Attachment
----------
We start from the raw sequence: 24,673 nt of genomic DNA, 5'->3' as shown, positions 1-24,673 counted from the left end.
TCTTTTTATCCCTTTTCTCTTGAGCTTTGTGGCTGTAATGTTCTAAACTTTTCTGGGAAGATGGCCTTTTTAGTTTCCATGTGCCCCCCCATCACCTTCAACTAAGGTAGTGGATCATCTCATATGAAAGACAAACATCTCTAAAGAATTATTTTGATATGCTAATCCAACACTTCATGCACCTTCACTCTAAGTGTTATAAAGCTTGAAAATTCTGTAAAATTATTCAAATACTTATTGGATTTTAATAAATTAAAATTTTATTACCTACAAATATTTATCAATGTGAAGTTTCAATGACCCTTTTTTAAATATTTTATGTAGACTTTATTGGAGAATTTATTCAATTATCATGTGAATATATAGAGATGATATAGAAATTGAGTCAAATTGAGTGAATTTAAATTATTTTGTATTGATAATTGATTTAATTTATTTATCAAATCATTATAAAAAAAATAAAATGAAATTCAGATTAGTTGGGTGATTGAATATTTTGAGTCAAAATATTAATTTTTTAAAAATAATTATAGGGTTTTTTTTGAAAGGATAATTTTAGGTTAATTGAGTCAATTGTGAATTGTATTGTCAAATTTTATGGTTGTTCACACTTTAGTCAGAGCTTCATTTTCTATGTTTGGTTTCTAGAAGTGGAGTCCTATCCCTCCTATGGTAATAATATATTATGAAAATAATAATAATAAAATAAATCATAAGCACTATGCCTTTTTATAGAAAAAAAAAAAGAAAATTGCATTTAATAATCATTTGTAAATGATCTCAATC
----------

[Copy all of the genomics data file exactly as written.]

We start from the raw sequence: 24,673 nt of genomic DNA, 5'->3' as shown, positions 1-24,673 counted from the left end.
TCTTTTTATCCCTTTTCTCTTGAGCTTTGTGGCTGTAATGTTCTAAACTTTTCTGGGAAGATGGCCTTTTTAGTTTCCATGTGCCCCCCCATCACCTTCAACTAAGGTAGTGGATCATCTCATATGAAAGACAAACATCTCTAAAGAATTATTTTGATATGCTAATCCAACACTTCATGCACCTTCACTCTAAGTGTTATAAAGCTTGAAAATTCTGTAAAATTATTCAAATACTTATTGGATTTTAATAAATTAAAATTTTATTACCTACAAATATTTATCAATGTGAAGTTTCAATGACCCTTTTTTAAATATTTTATGTAGACTTTATTGGAGAATTTATTCAATTATCATGTGAATATATAGAGATGATATAGAAATTGAGTCAAATTGAGTGAATTTAAATTATTTTGTATTGATAATTGATTTAATTTATTTATCAAATCATTATAAAAAAAATAAAATGAAATTCAGATTAGTTGGGTGATTGAATATTTTGAGTCAAAATATTAATTTTTTAAAAATAATTATAGGGTTTTTTTTGAAAGGATAATTTTAGGTTAATTGAGTCAATTGTGAATTGTATTGTCAAATTTTATGGTTGTTCACACTTTAGTCAGAGCTTCATTTTCTATGTTTGGTTTCTAGAAGTGGAGTCCTATCCCTCCTATGGTAATAATATATTATGAAAATAATAATAATAAAATAAATCATAAGCACTATGCCTTTTTATAGAAAAAAAAAAAGAAAATTGCATTTAATAATCATTTGTAAATGATCTCAATC